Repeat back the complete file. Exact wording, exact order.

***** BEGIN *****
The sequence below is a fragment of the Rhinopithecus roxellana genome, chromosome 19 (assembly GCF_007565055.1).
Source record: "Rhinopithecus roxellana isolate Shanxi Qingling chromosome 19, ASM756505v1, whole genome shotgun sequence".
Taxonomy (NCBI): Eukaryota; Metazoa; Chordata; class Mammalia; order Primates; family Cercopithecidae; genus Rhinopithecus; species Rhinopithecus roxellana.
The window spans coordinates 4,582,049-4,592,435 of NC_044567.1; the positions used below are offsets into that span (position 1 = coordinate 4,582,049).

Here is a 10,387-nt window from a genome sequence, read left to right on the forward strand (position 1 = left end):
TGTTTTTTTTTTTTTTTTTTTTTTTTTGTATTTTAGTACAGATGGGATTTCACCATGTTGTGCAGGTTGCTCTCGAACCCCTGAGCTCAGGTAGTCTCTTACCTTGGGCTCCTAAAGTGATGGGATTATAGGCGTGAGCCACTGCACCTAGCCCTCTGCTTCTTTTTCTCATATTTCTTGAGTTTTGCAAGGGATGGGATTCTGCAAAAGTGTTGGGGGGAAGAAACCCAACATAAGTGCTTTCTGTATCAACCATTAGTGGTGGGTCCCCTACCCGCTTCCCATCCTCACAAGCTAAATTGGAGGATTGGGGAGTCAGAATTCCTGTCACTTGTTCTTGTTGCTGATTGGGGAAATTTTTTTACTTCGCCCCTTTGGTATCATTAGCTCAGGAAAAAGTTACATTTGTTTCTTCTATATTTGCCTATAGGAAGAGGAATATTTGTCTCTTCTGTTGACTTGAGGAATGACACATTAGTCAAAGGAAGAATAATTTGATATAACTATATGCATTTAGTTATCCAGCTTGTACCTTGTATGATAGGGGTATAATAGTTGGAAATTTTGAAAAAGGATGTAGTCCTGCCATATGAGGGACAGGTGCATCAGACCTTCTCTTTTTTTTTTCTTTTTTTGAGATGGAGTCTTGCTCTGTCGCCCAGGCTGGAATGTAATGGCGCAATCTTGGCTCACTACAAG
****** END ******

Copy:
The sequence below is a fragment of the Rhinopithecus roxellana genome, chromosome 19 (assembly GCF_007565055.1).
Source record: "Rhinopithecus roxellana isolate Shanxi Qingling chromosome 19, ASM756505v1, whole genome shotgun sequence".
Taxonomy (NCBI): Eukaryota; Metazoa; Chordata; class Mammalia; order Primates; family Cercopithecidae; genus Rhinopithecus; species Rhinopithecus roxellana.
The window spans coordinates 4,582,049-4,592,435 of NC_044567.1; the positions used below are offsets into that span (position 1 = coordinate 4,582,049).

Here is a 10,387-nt window from a genome sequence, read left to right on the forward strand (position 1 = left end):
TGTTTTTTTTTTTTTTTTTTTTTTTTTGTATTTTAGTACAGATGGGATTTCACCATGTTGTGCAGGTTGCTCTCGAACCCCTGAGCTCAGGTAGTCTCTTACCTTGGGCTCCTAAAGTGATGGGATTATAGGCGTGAGCCACTGCACCTAGCCCTCTGCTTCTTTTTCTCATATTTCTTGAGTTTTGCAAGGGATGGGATTCTGCAAAAGTGTTGGGGGGAAGAAACCCAACATAAGTGCTTTCTGTATCAACCATTAGTGGTGGGTCCCCTACCCGCTTCCCATCCTCACAAGCTAAATTGGAGGATTGGGGAGTCAGAATTCCTGTCACTTGTTCTTGTTGCTGATTGGGGAAATTTTTTTACTTCGCCCCTTTGGTATCATTAGCTCAGGAAAAAGTTACATTTGTTTCTTCTATATTTGCCTATAGGAAGAGGAATATTTGTCTCTTCTGTTGACTTGAGGAATGACACATTAGTCAAAGGAAGAATAATTTGATATAACTATATGCATTTAGTTATCCAGCTTGTACCTTGTATGATAGGGGTATAATAGTTGGAAATTTTGAAAAAGGATGTAGTCCTGCCATATGAGGGACAGGTGCATCAGACCTTCTCTTTTTTTTTTCTTTTTTTGAGATGGAGTCTTGCTCTGTCGCCCAGGCTGGAATGTAATGGCGCAATCTTGGCTCACTACAAG